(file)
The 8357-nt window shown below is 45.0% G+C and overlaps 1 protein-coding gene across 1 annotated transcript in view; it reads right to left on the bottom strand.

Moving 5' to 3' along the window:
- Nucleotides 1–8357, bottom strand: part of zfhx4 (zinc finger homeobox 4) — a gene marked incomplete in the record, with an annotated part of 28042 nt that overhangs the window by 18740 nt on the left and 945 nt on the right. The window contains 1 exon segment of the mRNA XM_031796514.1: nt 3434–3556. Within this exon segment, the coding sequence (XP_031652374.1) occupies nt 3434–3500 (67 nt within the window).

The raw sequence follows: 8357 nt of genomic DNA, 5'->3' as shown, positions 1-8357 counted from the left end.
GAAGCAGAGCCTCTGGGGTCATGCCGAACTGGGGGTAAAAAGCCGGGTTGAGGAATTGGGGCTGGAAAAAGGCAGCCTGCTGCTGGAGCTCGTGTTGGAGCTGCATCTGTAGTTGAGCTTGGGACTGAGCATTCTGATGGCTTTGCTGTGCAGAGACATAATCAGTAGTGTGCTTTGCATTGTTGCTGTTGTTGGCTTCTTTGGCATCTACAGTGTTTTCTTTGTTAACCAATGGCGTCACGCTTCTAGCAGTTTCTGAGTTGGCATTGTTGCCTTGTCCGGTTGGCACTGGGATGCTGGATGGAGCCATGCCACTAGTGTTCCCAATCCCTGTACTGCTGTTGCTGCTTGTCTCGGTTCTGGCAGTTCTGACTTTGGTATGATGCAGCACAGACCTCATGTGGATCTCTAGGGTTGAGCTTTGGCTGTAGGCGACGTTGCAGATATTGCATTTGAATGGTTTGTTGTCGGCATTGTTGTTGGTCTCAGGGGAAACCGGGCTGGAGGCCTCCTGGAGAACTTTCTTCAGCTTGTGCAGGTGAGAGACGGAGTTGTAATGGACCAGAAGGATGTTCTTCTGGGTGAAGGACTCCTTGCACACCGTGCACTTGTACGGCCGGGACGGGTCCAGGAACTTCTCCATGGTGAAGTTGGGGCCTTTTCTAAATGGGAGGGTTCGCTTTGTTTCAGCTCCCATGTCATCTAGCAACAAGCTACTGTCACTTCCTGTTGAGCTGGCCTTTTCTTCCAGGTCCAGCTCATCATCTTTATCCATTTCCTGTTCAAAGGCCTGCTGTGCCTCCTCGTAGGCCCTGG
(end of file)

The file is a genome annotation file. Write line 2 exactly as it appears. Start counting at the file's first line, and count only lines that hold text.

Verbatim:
Moving 5' to 3' along the window: